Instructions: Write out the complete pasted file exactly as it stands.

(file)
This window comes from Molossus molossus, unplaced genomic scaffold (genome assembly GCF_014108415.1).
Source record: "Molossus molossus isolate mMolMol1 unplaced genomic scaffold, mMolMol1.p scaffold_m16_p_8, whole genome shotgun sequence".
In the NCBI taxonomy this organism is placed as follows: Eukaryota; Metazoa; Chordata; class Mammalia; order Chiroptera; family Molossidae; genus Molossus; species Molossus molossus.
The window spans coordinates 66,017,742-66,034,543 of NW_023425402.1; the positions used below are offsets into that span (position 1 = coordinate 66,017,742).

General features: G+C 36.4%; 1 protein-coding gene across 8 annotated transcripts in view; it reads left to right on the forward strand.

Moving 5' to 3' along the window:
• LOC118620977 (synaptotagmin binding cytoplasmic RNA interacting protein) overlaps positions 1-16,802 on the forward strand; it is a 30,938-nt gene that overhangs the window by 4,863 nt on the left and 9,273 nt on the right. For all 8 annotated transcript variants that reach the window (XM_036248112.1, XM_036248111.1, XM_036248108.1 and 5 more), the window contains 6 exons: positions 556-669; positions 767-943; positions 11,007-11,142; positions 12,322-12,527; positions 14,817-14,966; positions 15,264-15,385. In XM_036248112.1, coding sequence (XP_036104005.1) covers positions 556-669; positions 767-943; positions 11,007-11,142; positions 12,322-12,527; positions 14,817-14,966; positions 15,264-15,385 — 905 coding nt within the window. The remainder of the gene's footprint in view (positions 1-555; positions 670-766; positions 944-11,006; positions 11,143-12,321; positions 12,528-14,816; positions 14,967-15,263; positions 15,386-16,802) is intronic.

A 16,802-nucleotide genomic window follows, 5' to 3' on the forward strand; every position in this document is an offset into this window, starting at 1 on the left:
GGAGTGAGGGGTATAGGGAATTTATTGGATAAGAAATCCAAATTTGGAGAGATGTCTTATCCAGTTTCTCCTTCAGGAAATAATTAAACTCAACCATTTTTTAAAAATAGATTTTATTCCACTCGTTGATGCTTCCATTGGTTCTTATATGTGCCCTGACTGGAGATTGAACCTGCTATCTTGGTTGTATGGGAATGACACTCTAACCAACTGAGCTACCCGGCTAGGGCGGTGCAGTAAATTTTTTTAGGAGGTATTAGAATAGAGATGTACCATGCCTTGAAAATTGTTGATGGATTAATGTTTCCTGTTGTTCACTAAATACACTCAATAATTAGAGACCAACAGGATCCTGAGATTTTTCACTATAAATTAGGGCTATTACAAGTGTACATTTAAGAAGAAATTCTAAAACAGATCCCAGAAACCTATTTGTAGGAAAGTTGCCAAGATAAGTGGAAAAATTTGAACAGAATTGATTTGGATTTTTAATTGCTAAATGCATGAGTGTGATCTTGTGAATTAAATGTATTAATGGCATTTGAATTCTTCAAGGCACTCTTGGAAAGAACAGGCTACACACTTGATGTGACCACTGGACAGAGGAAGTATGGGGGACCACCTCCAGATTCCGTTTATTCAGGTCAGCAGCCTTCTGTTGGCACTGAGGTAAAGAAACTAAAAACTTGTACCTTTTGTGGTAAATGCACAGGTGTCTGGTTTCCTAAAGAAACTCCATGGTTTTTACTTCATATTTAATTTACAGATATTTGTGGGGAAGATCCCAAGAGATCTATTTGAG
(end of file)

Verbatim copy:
This window comes from Molossus molossus, unplaced genomic scaffold (genome assembly GCF_014108415.1).
Source record: "Molossus molossus isolate mMolMol1 unplaced genomic scaffold, mMolMol1.p scaffold_m16_p_8, whole genome shotgun sequence".
In the NCBI taxonomy this organism is placed as follows: Eukaryota; Metazoa; Chordata; class Mammalia; order Chiroptera; family Molossidae; genus Molossus; species Molossus molossus.
The window spans coordinates 66,017,742-66,034,543 of NW_023425402.1; the positions used below are offsets into that span (position 1 = coordinate 66,017,742).

General features: G+C 36.4%; 1 protein-coding gene across 8 annotated transcripts in view; it reads left to right on the forward strand.

Moving 5' to 3' along the window:
• LOC118620977 (synaptotagmin binding cytoplasmic RNA interacting protein) overlaps positions 1-16,802 on the forward strand; it is a 30,938-nt gene that overhangs the window by 4,863 nt on the left and 9,273 nt on the right. For all 8 annotated transcript variants that reach the window (XM_036248112.1, XM_036248111.1, XM_036248108.1 and 5 more), the window contains 6 exons: positions 556-669; positions 767-943; positions 11,007-11,142; positions 12,322-12,527; positions 14,817-14,966; positions 15,264-15,385. In XM_036248112.1, coding sequence (XP_036104005.1) covers positions 556-669; positions 767-943; positions 11,007-11,142; positions 12,322-12,527; positions 14,817-14,966; positions 15,264-15,385 — 905 coding nt within the window. The remainder of the gene's footprint in view (positions 1-555; positions 670-766; positions 944-11,006; positions 11,143-12,321; positions 12,528-14,816; positions 14,967-15,263; positions 15,386-16,802) is intronic.

A 16,802-nucleotide genomic window follows, 5' to 3' on the forward strand; every position in this document is an offset into this window, starting at 1 on the left:
GGAGTGAGGGGTATAGGGAATTTATTGGATAAGAAATCCAAATTTGGAGAGATGTCTTATCCAGTTTCTCCTTCAGGAAATAATTAAACTCAACCATTTTTTAAAAATAGATTTTATTCCACTCGTTGATGCTTCCATTGGTTCTTATATGTGCCCTGACTGGAGATTGAACCTGCTATCTTGGTTGTATGGGAATGACACTCTAACCAACTGAGCTACCCGGCTAGGGCGGTGCAGTAAATTTTTTTAGGAGGTATTAGAATAGAGATGTACCATGCCTTGAAAATTGTTGATGGATTAATGTTTCCTGTTGTTCACTAAATACACTCAATAATTAGAGACCAACAGGATCCTGAGATTTTTCACTATAAATTAGGGCTATTACAAGTGTACATTTAAGAAGAAATTCTAAAACAGATCCCAGAAACCTATTTGTAGGAAAGTTGCCAAGATAAGTGGAAAAATTTGAACAGAATTGATTTGGATTTTTAATTGCTAAATGCATGAGTGTGATCTTGTGAATTAAATGTATTAATGGCATTTGAATTCTTCAAGGCACTCTTGGAAAGAACAGGCTACACACTTGATGTGACCACTGGACAGAGGAAGTATGGGGGACCACCTCCAGATTCCGTTTATTCAGGTCAGCAGCCTTCTGTTGGCACTGAGGTAAAGAAACTAAAAACTTGTACCTTTTGTGGTAAATGCACAGGTGTCTGGTTTCCTAAAGAAACTCCATGGTTTTTACTTCATATTTAATTTACAGATATTTGTGGGGAAGATCCCAAGAGATCTATTTGAG